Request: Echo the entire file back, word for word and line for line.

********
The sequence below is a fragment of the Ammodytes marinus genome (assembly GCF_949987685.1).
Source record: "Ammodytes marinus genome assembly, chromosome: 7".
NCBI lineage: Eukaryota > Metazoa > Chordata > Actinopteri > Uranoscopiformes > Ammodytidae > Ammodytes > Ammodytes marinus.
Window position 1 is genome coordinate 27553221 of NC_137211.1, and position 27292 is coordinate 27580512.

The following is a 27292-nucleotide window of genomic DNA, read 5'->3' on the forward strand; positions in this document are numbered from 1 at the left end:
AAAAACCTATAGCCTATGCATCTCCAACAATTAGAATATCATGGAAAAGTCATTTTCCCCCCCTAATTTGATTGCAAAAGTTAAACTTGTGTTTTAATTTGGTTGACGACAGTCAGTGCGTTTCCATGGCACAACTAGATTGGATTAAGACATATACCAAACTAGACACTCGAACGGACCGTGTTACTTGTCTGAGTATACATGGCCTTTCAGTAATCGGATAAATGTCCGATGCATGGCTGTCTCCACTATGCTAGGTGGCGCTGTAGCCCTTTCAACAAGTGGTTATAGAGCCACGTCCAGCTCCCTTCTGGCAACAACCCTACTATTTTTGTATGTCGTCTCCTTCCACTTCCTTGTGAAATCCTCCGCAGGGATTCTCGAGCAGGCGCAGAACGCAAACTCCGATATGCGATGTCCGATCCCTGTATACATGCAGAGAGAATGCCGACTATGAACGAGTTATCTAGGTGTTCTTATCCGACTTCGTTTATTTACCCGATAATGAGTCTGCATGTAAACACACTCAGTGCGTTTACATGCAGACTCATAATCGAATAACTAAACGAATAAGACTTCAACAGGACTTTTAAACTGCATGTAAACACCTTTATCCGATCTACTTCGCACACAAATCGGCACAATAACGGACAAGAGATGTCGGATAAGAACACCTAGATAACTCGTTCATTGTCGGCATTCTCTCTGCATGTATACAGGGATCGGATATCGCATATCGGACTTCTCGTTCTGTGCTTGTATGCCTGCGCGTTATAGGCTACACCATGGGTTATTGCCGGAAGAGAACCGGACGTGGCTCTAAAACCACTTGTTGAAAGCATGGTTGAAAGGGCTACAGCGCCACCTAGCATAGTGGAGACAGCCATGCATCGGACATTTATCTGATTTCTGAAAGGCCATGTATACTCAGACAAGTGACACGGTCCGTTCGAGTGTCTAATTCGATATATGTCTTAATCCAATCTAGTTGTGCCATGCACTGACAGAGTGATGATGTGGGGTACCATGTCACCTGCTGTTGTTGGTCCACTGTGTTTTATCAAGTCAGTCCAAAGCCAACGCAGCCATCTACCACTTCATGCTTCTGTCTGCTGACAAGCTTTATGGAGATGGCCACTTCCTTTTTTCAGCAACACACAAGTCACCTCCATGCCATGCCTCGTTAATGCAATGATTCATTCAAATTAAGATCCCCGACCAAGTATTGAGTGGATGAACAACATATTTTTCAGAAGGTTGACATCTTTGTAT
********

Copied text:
The sequence below is a fragment of the Ammodytes marinus genome (assembly GCF_949987685.1).
Source record: "Ammodytes marinus genome assembly, chromosome: 7".
NCBI lineage: Eukaryota > Metazoa > Chordata > Actinopteri > Uranoscopiformes > Ammodytidae > Ammodytes > Ammodytes marinus.
Window position 1 is genome coordinate 27553221 of NC_137211.1, and position 27292 is coordinate 27580512.

The following is a 27292-nucleotide window of genomic DNA, read 5'->3' on the forward strand; positions in this document are numbered from 1 at the left end:
AAAAACCTATAGCCTATGCATCTCCAACAATTAGAATATCATGGAAAAGTCATTTTCCCCCCCTAATTTGATTGCAAAAGTTAAACTTGTGTTTTAATTTGGTTGACGACAGTCAGTGCGTTTCCATGGCACAACTAGATTGGATTAAGACATATACCAAACTAGACACTCGAACGGACCGTGTTACTTGTCTGAGTATACATGGCCTTTCAGTAATCGGATAAATGTCCGATGCATGGCTGTCTCCACTATGCTAGGTGGCGCTGTAGCCCTTTCAACAAGTGGTTATAGAGCCACGTCCAGCTCCCTTCTGGCAACAACCCTACTATTTTTGTATGTCGTCTCCTTCCACTTCCTTGTGAAATCCTCCGCAGGGATTCTCGAGCAGGCGCAGAACGCAAACTCCGATATGCGATGTCCGATCCCTGTATACATGCAGAGAGAATGCCGACTATGAACGAGTTATCTAGGTGTTCTTATCCGACTTCGTTTATTTACCCGATAATGAGTCTGCATGTAAACACACTCAGTGCGTTTACATGCAGACTCATAATCGAATAACTAAACGAATAAGACTTCAACAGGACTTTTAAACTGCATGTAAACACCTTTATCCGATCTACTTCGCACACAAATCGGCACAATAACGGACAAGAGATGTCGGATAAGAACACCTAGATAACTCGTTCATTGTCGGCATTCTCTCTGCATGTATACAGGGATCGGATATCGCATATCGGACTTCTCGTTCTGTGCTTGTATGCCTGCGCGTTATAGGCTACACCATGGGTTATTGCCGGAAGAGAACCGGACGTGGCTCTAAAACCACTTGTTGAAAGCATGGTTGAAAGGGCTACAGCGCCACCTAGCATAGTGGAGACAGCCATGCATCGGACATTTATCTGATTTCTGAAAGGCCATGTATACTCAGACAAGTGACACGGTCCGTTCGAGTGTCTAATTCGATATATGTCTTAATCCAATCTAGTTGTGCCATGCACTGACAGAGTGATGATGTGGGGTACCATGTCACCTGCTGTTGTTGGTCCACTGTGTTTTATCAAGTCAGTCCAAAGCCAACGCAGCCATCTACCACTTCATGCTTCTGTCTGCTGACAAGCTTTATGGAGATGGCCACTTCCTTTTTTCAGCAACACACAAGTCACCTCCATGCCATGCCTCGTTAATGCAATGATTCATTCAAATTAAGATCCCCGACCAAGTATTGAGTGGATGAACAACATATTTTTCAGAAGGTTGACATCTTTGTAT